The effect of pregnancy on survival in women infected with HIV a systematic review of the literature and meta-analysis


Correspondence: Dr P. Brocklehurst, Perinatal Trials Service, National Perinatal Epidemiology Unit, Radcliffe Infirmary, Woodstock Road, Oxford OX2 6HE, UK.


Objective To investigate the effect of pregnancy on disease progression and survival i? women infected with HIV by a systematic review of the literature and meta-analysis.

Methods Appropriate publications were identified using electronic and hand searching of relevant journals from 1983 to 1996. Studies were included in the review if they were cohort studies, either prospective or retrospective, or case-control studies which investigated disease progression of pregnant women infected with HIV and included a control group of non-pregnant women infected with HIV for comparison. Methodological quality was assessed for each study. Data were extracted for predetermined outcome measures. Sensitivity analyses were performed to explore the association between pregnancy and disease progression for the following study characteristics: clinical setting (developed or developing countries), methodological quality (high or poor) and whether studies had controlled for potential confounding.

Results Seven studies, all prospective cohorts, were eligible to be included in the rediew. The summary odds ratio for the risk of an adverse maternal outcome related to HIV infection and pregnancy were as follows: death 1.8 (85% CI 0.99–3.3); HIV disease progression 1.41 (95% C1 0.85–2.33); progression to an AIDS-defining illness 1.63 (95% CI 1.00–2.67) and fall of CD4 cell count to below 200×106/L 0.73 (95% CI 0.17–3.06). Sensitivity analyses showed that HIV progression in pregnancy was significantly more common in a developing country setting (odds ratio 3.71, 95% CI 1.82–7.75) than in developed countries (odds ratio 0.55, 95% 0.27–1.11) and also significantly more common in high quality studies when compared to low quality ones, odds ratios 3.71 (95% CI 1.82–7.57) and 0.55 (95% CI 0.27–1.11), respectively. However, there appears to be less progression of HIV disease and progression to AIDS when studies attempted to control for confounding by matching or restriction techniques, although this was not statistically significant in either case.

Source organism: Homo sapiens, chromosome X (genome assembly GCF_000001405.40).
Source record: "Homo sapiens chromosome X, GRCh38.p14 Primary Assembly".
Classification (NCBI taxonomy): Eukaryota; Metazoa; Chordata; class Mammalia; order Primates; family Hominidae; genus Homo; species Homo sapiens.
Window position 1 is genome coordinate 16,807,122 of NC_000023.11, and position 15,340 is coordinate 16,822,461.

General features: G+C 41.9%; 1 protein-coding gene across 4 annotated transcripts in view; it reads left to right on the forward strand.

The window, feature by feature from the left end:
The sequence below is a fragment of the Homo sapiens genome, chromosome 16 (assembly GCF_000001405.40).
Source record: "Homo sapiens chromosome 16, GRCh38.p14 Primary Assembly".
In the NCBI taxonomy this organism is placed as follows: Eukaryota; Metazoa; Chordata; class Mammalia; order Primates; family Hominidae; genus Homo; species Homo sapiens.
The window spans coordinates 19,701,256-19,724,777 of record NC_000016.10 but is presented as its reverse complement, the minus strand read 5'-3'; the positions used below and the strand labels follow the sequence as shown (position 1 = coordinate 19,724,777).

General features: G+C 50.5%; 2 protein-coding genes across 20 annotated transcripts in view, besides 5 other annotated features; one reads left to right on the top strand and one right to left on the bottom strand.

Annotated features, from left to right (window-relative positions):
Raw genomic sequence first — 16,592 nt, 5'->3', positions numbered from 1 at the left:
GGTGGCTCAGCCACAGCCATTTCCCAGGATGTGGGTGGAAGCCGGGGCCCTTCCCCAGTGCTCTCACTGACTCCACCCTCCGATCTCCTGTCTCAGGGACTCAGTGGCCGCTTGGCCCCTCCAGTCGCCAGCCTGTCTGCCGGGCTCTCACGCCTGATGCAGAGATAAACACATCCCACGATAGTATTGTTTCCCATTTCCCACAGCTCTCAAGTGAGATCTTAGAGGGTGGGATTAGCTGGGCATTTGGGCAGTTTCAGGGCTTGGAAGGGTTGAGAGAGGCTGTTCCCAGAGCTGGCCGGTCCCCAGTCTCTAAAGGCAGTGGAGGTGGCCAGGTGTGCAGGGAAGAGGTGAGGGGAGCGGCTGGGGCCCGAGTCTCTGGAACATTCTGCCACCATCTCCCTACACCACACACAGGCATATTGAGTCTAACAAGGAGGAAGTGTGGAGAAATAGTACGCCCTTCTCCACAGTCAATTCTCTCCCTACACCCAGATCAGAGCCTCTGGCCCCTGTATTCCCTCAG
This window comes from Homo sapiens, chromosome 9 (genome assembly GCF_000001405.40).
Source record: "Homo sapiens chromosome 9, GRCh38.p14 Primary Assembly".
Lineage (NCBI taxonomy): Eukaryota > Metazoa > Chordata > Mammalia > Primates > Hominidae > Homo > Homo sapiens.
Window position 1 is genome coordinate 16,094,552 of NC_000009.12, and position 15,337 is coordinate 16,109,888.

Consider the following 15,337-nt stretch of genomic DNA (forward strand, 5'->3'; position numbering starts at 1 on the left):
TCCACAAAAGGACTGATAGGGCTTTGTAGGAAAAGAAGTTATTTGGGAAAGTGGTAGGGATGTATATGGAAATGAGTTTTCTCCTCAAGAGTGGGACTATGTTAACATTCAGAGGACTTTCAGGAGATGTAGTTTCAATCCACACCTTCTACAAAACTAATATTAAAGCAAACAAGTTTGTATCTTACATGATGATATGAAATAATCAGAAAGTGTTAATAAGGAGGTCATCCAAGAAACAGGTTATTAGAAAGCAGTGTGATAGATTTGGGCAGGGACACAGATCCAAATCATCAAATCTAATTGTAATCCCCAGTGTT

Conclusions The findings of this review have implications for women infected with HIV who are pregnant or are considering a pregnancy. There does appear to be an association between adverse maternal outcomes and pregnancy in women infected with HIV, although this association is not strong. The relation may be due to the result of bias including residual confounding. Further large scale observational studies with long term follow up are required before this issue can be fully resolved.